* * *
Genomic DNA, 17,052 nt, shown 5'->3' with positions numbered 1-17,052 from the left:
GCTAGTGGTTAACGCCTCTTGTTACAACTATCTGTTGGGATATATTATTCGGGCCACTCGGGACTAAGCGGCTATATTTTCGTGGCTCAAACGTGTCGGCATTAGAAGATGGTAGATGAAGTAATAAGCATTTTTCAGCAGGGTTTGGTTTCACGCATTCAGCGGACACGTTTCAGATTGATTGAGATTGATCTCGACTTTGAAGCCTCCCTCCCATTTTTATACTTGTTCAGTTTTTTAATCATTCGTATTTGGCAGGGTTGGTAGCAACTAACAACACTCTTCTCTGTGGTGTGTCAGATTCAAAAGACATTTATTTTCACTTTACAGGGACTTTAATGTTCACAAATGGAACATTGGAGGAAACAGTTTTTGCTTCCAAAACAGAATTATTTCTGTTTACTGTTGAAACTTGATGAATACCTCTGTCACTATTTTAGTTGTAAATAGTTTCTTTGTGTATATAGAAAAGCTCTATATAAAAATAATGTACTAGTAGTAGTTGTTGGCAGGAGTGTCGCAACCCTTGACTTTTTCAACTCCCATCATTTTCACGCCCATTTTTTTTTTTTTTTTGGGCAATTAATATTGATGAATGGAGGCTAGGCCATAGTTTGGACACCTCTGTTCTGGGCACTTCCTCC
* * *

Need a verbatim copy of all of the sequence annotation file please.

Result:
Genomic DNA, 17,052 nt, shown 5'->3' with positions numbered 1-17,052 from the left:
GCTAGTGGTTAACGCCTCTTGTTACAACTATCTGTTGGGATATATTATTCGGGCCACTCGGGACTAAGCGGCTATATTTTCGTGGCTCAAACGTGTCGGCATTAGAAGATGGTAGATGAAGTAATAAGCATTTTTCAGCAGGGTTTGGTTTCACGCATTCAGCGGACACGTTTCAGATTGATTGAGATTGATCTCGACTTTGAAGCCTCCCTCCCATTTTTATACTTGTTCAGTTTTTTAATCATTCGTATTTGGCAGGGTTGGTAGCAACTAACAACACTCTTCTCTGTGGTGTGTCAGATTCAAAAGACATTTATTTTCACTTTACAGGGACTTTAATGTTCACAAATGGAACATTGGAGGAAACAGTTTTTGCTTCCAAAACAGAATTATTTCTGTTTACTGTTGAAACTTGATGAATACCTCTGTCACTATTTTAGTTGTAAATAGTTTCTTTGTGTATATAGAAAAGCTCTATATAAAAATAATGTACTAGTAGTAGTTGTTGGCAGGAGTGTCGCAACCCTTGACTTTTTCAACTCCCATCATTTTCACGCCCATTTTTTTTTTTTTTTTGGGCAATTAATATTGATGAATGGAGGCTAGGCCATAGTTTGGACACCTCTGTTCTGGGCACTTCCTCC